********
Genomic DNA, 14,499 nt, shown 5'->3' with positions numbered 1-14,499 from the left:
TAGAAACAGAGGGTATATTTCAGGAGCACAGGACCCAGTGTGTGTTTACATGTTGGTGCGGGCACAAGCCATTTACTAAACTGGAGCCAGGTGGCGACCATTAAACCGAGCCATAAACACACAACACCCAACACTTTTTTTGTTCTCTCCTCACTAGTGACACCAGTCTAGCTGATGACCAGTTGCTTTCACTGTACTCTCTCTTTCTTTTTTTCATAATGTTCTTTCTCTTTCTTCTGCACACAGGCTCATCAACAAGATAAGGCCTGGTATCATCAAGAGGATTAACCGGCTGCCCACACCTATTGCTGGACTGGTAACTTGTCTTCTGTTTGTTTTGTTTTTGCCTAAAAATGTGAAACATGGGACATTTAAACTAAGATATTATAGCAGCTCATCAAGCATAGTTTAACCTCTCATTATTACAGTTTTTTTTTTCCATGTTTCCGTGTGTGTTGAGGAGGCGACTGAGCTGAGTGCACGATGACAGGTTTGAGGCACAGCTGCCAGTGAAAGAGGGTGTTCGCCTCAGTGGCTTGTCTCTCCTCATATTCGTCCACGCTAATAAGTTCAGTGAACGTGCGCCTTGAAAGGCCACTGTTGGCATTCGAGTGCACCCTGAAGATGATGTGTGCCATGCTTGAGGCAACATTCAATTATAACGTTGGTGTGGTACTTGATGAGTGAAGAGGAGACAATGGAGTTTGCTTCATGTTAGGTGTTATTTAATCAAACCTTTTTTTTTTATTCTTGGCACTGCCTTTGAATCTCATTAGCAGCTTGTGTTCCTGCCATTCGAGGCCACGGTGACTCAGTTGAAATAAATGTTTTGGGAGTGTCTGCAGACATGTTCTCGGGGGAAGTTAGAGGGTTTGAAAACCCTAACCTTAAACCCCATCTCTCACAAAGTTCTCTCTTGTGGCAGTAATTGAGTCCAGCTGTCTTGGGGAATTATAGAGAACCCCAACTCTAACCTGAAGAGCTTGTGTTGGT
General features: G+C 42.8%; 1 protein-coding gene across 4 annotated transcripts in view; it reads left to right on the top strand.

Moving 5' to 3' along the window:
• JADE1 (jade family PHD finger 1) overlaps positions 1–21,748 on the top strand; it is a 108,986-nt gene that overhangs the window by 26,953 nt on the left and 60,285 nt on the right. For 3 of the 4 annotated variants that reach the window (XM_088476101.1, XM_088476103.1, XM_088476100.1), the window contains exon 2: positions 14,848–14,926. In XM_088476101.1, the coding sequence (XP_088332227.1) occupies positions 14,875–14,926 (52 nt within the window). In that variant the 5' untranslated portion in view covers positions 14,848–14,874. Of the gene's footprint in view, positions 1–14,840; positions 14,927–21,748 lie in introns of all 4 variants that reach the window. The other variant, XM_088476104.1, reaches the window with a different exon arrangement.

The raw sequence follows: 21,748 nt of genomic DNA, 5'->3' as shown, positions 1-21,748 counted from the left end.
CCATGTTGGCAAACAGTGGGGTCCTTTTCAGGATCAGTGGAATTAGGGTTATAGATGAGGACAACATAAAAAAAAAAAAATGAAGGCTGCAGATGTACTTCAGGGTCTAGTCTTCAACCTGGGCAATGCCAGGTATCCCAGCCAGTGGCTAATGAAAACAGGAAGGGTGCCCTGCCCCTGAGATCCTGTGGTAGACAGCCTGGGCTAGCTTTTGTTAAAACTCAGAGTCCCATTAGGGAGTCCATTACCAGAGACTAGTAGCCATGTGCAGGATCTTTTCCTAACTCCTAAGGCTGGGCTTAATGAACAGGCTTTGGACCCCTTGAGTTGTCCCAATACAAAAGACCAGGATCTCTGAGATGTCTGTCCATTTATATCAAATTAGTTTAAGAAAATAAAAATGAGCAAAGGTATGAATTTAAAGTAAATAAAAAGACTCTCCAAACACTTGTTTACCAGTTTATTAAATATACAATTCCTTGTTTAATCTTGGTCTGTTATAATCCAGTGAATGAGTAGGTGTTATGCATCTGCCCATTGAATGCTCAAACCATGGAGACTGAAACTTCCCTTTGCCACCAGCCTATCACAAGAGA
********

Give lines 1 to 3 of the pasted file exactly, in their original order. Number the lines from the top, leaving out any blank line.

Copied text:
Genomic DNA, 14,499 nt, shown 5'->3' with positions numbered 1-14,499 from the left:
TAGAAACAGAGGGTATATTTCAGGAGCACAGGACCCAGTGTGTGTTTACATGTTGGTGCGGGCACAAGCCATTTACTAAACTGGAGCCAGGTGGCGACCATTAAACCGAGCCATAAACACACAACACCCAACACTTTTTTTGTTCTCTCCTCACTAGTGACACCAGTCTAGCTGATGACCAGTTGCTTTCACTGTACTCTCTCTTTCTTTTTTTCATAATGTTCTTTCTCTTTCTTCTGCACACAGGCTCATCAACAAGATAAGGCCTGGTATCATCAAGAGGATTAACCGGCTGCCCACACCTATTGCTGGACTGGTAACTTGTCTTCTGTTTGTTTTGTTTTTGCCTAAAAATGTGAAACATGGGACATTTAAACTAAGATATTATAGCAGCTCATCAAGCATAGTTTAACCTCTCATTATTACAGTTTTTTTTTTCCATGTTTCCGTGTGTGTTGAGGAGGCGACTGAGCTGAGTGCACGATGACAGGTTTGAGGCACAGCTGCCAGTGAAAGAGGGTGTTCGCCTCAGTGGCTTGTCTCTCCTCATATTCGTCCACGCTAATAAGTTCAGTGAACGTGCGCCTTGAAAGGCCACTGTTGGCATTCGAGTGCACCCTGAAGATGATGTGTGCCATGCTTGAGGCAACATTCAATTATAACGTTGGTGTGGTACTTGATGAGTGAAGAGGAGACAATGGAGTTTGCTTCATGTTAGGTGTTATTTAATCAAACCTTTTTTTTTTATTCTTGGCACTGCCTTTGAATCTCATTAGCAGCTTGTGTTCCTGCCATTCGAGGCCACGGTGACTCAGTTGAAATAAATGTTTTGGGAGTGTCTGCAGACATGTTCTCGGGGGAAGTTAGAGGGTTTGAAAACCCTAACCTTAAACCCCATCTCTCACAAAGTTCTCTCTTGTGGCAGTAATTGAGTCCAGCTGTCTTGGGGAATTATAGAGAACCCCAACTCTAACCTGAAGAGCTTGTGTTGGT
General features: G+C 42.8%; 1 protein-coding gene across 4 annotated transcripts in view; it reads left to right on the top strand.